(Bloomberg) -- EasyJet Plc will shift its aircraft fleet previously used on flights to Israel to popular summer destinations after the Middle-East conflict forced the budget carrier to suspend the service.

The low-cost carrier has redistributed its capacity this summer to places like Mallorca and Malaga, it said on Thursday. EasyJet has suspended all flights to and from Tel Aviv for the remainder of the summer season through Oct. 27, and the fallout from the regional conflict has led to a direct impact of £40 million ($49.9 million) in the first half of the company’s fiscal year.

The discounter has taken a more cautious approach than carriers such as Wizz Air Holdings Plc and Deutsche Lufthansa AG, which continue to fly to Israel. Many airlines across the world stopped services or circumnavigated some Middle East destinations while Jordan, Lebanon and Iraq temporarily closed their airspace following Iran’s attack on Israel last weekend.

Chief Executive Officer Johan Lundgren called the move a response to an “evolving situation,” saying the conflict had not impacted bookings to nearby countries including Egypt and Turkey.

Read More: Iran-Israel Conflict Forces Airlines to Choose Longer Routes (1)

Lundgren was speaking after the company released a trading update. EasyJet said it reduced its winter losses by more than £50 million year-on-year, with the headline loss before tax set to be between £340 million to £360 million for the six months ended March.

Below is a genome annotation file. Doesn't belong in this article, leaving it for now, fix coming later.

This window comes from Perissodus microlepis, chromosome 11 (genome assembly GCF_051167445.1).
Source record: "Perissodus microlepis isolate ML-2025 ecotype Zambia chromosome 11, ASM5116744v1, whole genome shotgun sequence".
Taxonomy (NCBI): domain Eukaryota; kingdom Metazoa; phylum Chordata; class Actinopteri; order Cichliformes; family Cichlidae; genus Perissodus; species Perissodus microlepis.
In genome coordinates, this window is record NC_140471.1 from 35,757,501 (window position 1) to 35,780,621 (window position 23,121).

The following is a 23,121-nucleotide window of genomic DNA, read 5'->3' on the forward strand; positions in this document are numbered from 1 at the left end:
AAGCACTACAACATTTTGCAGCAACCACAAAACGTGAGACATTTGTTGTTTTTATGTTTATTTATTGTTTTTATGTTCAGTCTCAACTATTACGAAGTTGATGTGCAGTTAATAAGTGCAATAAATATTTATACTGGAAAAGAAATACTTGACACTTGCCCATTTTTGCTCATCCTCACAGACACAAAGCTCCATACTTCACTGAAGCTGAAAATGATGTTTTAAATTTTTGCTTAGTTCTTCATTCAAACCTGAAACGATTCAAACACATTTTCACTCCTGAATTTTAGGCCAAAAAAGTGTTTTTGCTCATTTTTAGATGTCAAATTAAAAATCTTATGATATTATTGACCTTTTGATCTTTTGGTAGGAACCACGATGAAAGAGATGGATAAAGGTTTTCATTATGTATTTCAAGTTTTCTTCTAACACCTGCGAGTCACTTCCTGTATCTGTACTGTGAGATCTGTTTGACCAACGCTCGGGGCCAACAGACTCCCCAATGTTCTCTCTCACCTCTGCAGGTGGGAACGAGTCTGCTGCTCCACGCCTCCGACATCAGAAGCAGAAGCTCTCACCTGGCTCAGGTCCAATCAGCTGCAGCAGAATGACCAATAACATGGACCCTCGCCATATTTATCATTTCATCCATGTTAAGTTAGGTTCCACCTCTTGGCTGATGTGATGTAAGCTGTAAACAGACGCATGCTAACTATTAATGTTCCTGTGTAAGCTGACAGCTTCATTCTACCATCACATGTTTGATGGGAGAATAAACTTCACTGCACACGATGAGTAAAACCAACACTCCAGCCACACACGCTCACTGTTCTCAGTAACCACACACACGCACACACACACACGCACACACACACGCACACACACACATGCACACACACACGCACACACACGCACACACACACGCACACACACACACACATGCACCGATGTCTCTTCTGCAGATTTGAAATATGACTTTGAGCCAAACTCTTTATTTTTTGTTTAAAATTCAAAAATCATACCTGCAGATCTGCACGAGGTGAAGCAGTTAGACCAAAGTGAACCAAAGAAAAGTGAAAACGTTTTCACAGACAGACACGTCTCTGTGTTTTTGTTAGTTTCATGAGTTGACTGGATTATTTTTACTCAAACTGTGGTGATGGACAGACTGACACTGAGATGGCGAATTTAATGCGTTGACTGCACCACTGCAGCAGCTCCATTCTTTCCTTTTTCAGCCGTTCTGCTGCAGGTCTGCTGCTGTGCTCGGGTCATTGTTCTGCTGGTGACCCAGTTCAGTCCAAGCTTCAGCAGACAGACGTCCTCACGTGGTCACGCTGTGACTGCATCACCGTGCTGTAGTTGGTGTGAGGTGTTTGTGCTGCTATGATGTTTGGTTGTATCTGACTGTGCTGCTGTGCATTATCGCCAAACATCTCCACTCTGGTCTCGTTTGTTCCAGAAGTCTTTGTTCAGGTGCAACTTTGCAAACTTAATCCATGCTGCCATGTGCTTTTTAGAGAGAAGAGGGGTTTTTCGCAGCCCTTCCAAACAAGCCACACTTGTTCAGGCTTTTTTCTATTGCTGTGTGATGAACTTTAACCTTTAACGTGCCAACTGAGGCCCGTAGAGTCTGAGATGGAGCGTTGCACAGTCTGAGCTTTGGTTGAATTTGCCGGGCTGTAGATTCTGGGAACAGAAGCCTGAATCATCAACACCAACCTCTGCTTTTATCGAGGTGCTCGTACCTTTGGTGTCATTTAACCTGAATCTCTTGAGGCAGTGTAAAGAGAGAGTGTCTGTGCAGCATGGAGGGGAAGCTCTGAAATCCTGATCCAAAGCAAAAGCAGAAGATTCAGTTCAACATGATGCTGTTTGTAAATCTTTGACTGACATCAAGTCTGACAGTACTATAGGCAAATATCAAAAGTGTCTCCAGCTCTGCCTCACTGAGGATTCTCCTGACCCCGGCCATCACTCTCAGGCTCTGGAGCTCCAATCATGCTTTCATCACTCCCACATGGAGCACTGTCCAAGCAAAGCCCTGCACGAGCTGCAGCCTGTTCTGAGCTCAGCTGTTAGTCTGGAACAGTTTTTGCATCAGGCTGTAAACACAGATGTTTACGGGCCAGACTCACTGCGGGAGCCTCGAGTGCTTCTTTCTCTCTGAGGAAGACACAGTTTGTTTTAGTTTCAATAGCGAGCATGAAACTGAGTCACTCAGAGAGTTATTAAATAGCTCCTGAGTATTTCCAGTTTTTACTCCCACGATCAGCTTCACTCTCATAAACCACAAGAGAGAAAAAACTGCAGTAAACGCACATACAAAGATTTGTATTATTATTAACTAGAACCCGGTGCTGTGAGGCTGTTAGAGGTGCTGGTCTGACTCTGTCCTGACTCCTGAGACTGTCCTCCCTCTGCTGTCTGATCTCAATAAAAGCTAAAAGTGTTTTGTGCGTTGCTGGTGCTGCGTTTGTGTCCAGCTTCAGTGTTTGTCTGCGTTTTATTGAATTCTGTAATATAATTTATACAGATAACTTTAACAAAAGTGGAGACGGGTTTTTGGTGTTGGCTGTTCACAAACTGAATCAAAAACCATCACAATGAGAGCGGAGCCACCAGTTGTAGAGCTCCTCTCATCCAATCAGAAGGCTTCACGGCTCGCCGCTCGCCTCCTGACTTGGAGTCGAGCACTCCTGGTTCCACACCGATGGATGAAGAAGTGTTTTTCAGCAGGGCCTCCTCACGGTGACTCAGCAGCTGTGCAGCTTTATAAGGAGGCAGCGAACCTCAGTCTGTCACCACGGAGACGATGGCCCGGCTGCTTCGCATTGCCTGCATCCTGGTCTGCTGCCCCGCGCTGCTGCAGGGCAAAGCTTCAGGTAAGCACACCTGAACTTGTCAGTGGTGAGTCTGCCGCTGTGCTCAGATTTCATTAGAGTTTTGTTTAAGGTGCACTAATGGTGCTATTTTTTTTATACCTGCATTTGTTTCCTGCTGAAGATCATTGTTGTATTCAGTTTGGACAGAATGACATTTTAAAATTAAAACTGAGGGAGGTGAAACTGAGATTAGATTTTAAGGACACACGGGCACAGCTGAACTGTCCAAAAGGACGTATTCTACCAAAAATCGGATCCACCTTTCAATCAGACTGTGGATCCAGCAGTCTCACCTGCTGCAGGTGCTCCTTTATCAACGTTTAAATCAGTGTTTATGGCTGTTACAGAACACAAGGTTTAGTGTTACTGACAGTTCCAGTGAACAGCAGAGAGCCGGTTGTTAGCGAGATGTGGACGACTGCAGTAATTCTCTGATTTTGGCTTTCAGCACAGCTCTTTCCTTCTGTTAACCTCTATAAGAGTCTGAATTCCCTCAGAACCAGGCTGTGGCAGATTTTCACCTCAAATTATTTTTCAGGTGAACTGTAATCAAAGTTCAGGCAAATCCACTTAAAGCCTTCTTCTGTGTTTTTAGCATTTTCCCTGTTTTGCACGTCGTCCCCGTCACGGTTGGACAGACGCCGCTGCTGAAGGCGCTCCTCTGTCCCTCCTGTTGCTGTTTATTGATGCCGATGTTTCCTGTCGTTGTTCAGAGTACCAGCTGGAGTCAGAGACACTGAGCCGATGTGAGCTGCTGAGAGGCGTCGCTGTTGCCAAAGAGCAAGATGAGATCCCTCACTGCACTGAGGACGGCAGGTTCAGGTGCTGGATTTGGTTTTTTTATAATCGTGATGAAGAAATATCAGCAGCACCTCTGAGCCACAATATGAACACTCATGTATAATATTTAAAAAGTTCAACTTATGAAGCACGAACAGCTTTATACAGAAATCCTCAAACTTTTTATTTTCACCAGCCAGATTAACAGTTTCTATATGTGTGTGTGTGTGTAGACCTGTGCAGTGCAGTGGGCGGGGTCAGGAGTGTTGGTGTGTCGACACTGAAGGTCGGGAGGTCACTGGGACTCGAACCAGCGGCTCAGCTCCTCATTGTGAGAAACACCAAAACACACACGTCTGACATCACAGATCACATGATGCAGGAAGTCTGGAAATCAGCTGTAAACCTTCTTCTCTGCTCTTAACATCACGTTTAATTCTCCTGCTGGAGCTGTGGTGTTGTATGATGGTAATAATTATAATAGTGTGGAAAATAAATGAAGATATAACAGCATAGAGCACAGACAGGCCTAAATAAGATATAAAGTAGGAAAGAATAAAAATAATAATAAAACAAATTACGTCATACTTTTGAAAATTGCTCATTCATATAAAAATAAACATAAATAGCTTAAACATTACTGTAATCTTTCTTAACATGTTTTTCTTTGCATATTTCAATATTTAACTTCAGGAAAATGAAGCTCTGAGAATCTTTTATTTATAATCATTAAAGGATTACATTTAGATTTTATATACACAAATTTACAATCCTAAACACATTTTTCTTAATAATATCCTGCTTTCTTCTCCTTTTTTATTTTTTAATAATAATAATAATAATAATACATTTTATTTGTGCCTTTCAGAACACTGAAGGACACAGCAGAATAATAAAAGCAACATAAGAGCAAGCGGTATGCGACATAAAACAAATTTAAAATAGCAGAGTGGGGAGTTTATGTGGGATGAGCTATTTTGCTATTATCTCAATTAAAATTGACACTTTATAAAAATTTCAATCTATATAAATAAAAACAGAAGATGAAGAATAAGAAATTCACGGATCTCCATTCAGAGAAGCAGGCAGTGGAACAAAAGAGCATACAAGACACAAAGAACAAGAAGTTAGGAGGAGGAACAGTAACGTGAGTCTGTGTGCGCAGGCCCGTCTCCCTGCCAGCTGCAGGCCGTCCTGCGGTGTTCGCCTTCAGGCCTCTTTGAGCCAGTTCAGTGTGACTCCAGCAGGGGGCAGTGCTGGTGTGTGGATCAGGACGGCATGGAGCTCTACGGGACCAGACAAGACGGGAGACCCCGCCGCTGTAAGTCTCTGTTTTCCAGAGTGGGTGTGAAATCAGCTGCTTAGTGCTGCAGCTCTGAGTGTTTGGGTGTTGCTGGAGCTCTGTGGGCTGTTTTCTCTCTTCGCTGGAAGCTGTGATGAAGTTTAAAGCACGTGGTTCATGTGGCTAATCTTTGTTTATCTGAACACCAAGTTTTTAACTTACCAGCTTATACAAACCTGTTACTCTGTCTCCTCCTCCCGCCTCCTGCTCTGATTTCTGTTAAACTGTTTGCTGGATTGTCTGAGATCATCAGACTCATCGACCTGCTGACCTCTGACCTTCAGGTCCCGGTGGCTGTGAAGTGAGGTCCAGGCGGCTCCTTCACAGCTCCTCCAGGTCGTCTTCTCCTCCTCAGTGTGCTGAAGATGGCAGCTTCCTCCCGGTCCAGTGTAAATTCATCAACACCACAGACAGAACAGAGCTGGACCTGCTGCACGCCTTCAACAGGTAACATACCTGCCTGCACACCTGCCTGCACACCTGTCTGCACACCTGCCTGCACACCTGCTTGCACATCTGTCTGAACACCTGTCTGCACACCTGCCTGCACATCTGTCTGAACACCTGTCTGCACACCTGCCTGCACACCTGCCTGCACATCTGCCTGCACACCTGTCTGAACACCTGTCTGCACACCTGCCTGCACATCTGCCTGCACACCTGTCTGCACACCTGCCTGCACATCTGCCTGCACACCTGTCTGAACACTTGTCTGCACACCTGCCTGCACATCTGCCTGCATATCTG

Summer bookings are showing signs of healthy demand and prices have increased compared with the same period last year, with average fares in the first half hitting £65. Lundgren said the fare increase was equal to “a couple of coffees on the high street” and prices were still “very low,” while passengers were buying more of EasyJet’s ancillary products.

With an all-Airbus SE fleet carrying engines by CFM International Inc., EasyJet has managed to avoid major supply chain challenges unlike its rivals. Ryanair Holdings Plc has suffered delivery delays of new Boeing Co. Max jets while Wizz Air Holdings Plc faces plane groundings because of Pratt & Whitney engine issues.

EasyJet jumped as much as 5.6% to 547 pence in London trading. The stock has gained 4.2% this year, while Ryanair is up 10% in the period.

(Updates with stock performance in last paragraph, Israel and pricing comments.)

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